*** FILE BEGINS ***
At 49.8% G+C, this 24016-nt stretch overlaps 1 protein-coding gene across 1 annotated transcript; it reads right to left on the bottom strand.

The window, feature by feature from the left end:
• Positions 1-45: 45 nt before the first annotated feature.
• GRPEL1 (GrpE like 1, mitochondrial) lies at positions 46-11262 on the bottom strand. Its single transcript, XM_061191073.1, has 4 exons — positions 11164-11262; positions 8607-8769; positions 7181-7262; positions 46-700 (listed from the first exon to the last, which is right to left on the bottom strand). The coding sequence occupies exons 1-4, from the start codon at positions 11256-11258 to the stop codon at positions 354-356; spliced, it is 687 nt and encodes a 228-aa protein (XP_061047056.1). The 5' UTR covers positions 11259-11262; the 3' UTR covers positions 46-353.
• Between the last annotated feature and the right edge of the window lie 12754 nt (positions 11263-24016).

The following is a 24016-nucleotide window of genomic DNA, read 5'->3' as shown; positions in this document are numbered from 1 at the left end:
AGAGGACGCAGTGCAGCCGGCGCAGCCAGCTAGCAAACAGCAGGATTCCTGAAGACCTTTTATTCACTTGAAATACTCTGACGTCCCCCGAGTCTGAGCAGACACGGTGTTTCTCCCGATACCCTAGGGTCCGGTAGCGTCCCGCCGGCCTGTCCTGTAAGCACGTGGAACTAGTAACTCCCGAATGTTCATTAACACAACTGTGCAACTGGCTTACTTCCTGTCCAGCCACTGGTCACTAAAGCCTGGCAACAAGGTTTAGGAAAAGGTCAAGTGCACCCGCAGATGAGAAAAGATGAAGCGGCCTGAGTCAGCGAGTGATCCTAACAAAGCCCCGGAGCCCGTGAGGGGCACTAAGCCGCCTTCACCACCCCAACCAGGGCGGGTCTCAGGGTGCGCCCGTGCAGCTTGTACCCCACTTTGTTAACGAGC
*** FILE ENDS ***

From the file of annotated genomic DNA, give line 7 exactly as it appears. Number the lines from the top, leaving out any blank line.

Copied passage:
AGAGGACGCAGTGCAGCCGGCGCAGCCAGCTAGCAAACAGCAGGATTCCTGAAGACCTTTTATTCACTTGAAATACTCTGACGTCCCCCGAGTCTGAGCAGACACGGTGTTTCTCCCGATACCCTAGGGTCCGGTAGCGTCCCGCCGGCCTGTCCTGTAAGCACGTGGAACTAGTAACTCCCGAATGTTCATTAACACAACTGTGCAACTGGCTTACTTCCTGTCCAGCCACTGGTCACTAAAGCCTGGCAACAAGGTTTAGGAAAAGGTCAAGTGCACCCGCAGATGAGAAAAGATGAAGCGGCCTGAGTCAGCGAGTGATCCTAACAAAGCCCCGGAGCCCGTGAGGGGCACTAAGCCGCCTTCACCACCCCAACCAGGGCGGGTCTCAGGGTGCGCCCGTGCAGCTTGTACCCCACTTTGTTAACGAGC